River Meanders and Flooding
Date: Summer 2012
I would like to know how do the meanders in a river contribute to flooding? If there is a meander, is there more chance of a flood?
Streams can be classified by age. Immature streams have narrow floodplains, are generally straight, fast-flowing, and have numerous small waterfalls. Mature streams have very wide floodplains, numerous meanders, slower moving water, and no waterfalls. Over time, the meandering river carves wide floodplains. If abundant rainfall occurs, especially if associated with rapid snow melt, then the water in the stream can easily overflow its banks and cause widespread flooding (because the floodplains are quite wide).
It's not the meanders that increase the likelihood flooding, but meandering streams have wide floodplains so a flood could cover great areas.
Leslie Kanat, Ph.D.
Professor of Geology
Johnson State College
Meanders occur when rivers flow over very flat terrain. So if the river's flow rate increases, there is no place for the water to go but out of its channel. A river in a deep gorge can still flood, but its water will not spread out over as much area.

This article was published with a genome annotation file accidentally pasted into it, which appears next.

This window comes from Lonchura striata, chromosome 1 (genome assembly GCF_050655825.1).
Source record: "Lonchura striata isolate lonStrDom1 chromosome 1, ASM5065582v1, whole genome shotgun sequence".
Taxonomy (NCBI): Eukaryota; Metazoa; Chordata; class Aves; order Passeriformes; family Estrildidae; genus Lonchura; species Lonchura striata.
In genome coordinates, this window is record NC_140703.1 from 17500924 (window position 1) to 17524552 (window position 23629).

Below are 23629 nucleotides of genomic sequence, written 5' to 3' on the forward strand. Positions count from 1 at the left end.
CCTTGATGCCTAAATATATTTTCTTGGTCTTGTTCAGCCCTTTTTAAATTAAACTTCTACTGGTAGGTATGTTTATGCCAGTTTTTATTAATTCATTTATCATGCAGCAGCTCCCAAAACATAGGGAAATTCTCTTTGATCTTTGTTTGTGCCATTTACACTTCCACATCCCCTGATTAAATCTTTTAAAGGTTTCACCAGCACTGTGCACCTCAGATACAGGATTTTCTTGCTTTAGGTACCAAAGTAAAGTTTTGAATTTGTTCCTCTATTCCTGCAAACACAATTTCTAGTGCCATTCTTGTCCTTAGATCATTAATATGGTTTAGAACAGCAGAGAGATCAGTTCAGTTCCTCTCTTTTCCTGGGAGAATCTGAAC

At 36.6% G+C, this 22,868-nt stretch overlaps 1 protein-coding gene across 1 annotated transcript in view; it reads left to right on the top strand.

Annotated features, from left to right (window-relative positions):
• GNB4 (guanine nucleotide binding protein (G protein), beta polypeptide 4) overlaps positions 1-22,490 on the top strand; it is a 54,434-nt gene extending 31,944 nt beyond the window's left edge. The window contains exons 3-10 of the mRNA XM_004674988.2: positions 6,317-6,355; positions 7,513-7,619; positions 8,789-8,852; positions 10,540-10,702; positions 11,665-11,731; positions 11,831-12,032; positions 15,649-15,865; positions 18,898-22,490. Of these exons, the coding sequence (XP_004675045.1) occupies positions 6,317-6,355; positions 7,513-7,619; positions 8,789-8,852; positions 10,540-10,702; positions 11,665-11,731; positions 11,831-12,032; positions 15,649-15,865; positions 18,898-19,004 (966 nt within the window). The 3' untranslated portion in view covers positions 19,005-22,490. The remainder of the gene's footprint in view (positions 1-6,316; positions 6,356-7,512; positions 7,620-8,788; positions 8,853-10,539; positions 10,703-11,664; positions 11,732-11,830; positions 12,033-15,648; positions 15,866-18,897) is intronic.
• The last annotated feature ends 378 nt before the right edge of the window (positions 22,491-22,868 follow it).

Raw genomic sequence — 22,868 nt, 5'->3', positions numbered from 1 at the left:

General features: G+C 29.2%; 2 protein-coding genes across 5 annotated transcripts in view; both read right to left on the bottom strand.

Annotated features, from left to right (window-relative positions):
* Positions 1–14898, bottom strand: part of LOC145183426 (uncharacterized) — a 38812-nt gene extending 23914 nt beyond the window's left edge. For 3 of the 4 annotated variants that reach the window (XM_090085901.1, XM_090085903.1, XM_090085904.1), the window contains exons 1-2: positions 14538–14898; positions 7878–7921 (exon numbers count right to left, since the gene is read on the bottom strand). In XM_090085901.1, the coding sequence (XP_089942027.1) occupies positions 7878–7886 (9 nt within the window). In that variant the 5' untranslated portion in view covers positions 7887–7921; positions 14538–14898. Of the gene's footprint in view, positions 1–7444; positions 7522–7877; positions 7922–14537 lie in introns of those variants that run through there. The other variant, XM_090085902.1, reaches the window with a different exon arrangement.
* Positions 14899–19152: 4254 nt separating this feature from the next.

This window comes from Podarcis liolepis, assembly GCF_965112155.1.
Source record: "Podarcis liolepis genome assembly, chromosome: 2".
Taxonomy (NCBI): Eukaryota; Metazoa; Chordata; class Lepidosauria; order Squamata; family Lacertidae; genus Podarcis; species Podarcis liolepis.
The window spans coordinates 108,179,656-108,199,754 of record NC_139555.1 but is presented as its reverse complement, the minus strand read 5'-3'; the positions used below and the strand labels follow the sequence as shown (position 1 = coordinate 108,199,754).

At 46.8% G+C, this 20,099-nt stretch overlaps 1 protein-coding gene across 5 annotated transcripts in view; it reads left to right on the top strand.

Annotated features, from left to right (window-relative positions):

Richard E. Barrans Jr., Ph.D., M.Ed.
Department of Physics and Astronomy
University of Wyoming
Rivers meander because the land over which they flow is flat.
Rivers that do not meander, have relatively straight courses, have a definite grade down hill.
Meandering rivers have wider areas between which the meanders drift, so if a larger volume of water (a flood where a river overflows its banks) came down a meandering river, it would have more room to spread out over than a river that had a direct course. That is, a meandering river would have a greater area to accommodate a larger volume of water.
But overall, the local environment is the best determining factor.
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Update: June 2012